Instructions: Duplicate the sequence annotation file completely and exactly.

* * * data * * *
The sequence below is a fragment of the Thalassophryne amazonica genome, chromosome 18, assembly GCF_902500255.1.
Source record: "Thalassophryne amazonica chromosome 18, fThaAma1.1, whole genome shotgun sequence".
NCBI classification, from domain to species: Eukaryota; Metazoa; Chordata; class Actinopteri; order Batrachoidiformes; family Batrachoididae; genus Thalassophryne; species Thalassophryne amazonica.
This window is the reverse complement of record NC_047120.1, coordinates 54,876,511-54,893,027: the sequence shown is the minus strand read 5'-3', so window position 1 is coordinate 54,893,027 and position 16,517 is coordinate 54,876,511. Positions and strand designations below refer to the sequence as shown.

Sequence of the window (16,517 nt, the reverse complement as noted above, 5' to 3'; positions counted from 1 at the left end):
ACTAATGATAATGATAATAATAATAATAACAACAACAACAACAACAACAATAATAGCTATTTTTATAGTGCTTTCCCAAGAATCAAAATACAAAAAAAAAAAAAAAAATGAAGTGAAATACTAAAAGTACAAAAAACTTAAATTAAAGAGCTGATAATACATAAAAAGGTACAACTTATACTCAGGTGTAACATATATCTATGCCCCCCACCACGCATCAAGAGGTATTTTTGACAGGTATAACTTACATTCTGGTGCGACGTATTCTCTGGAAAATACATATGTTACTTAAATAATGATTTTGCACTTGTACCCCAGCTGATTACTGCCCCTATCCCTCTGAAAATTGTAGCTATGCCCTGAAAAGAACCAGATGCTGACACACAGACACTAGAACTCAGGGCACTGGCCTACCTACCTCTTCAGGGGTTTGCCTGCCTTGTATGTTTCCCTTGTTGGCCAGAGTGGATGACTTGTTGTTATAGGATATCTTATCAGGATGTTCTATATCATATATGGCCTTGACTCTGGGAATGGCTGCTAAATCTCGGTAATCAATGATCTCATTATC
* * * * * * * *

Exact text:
The sequence below is a fragment of the Thalassophryne amazonica genome, chromosome 18, assembly GCF_902500255.1.
Source record: "Thalassophryne amazonica chromosome 18, fThaAma1.1, whole genome shotgun sequence".
NCBI classification, from domain to species: Eukaryota; Metazoa; Chordata; class Actinopteri; order Batrachoidiformes; family Batrachoididae; genus Thalassophryne; species Thalassophryne amazonica.
This window is the reverse complement of record NC_047120.1, coordinates 54,876,511-54,893,027: the sequence shown is the minus strand read 5'-3', so window position 1 is coordinate 54,893,027 and position 16,517 is coordinate 54,876,511. Positions and strand designations below refer to the sequence as shown.

Sequence of the window (16,517 nt, the reverse complement as noted above, 5' to 3'; positions counted from 1 at the left end):
ACTAATGATAATGATAATAATAATAATAACAACAACAACAACAACAACAATAATAGCTATTTTTATAGTGCTTTCCCAAGAATCAAAATACAAAAAAAAAAAAAAAAATGAAGTGAAATACTAAAAGTACAAAAAACTTAAATTAAAGAGCTGATAATACATAAAAAGGTACAACTTATACTCAGGTGTAACATATATCTATGCCCCCCACCACGCATCAAGAGGTATTTTTGACAGGTATAACTTACATTCTGGTGCGACGTATTCTCTGGAAAATACATATGTTACTTAAATAATGATTTTGCACTTGTACCCCAGCTGATTACTGCCCCTATCCCTCTGAAAATTGTAGCTATGCCCTGAAAAGAACCAGATGCTGACACACAGACACTAGAACTCAGGGCACTGGCCTACCTACCTCTTCAGGGGTTTGCCTGCCTTGTATGTTTCCCTTGTTGGCCAGAGTGGATGACTTGTTGTTATAGGATATCTTATCAGGATGTTCTATATCATATATGGCCTTGACTCTGGGAATGGCTGCTAAATCTCGGTAATCAATGATCTCATTATC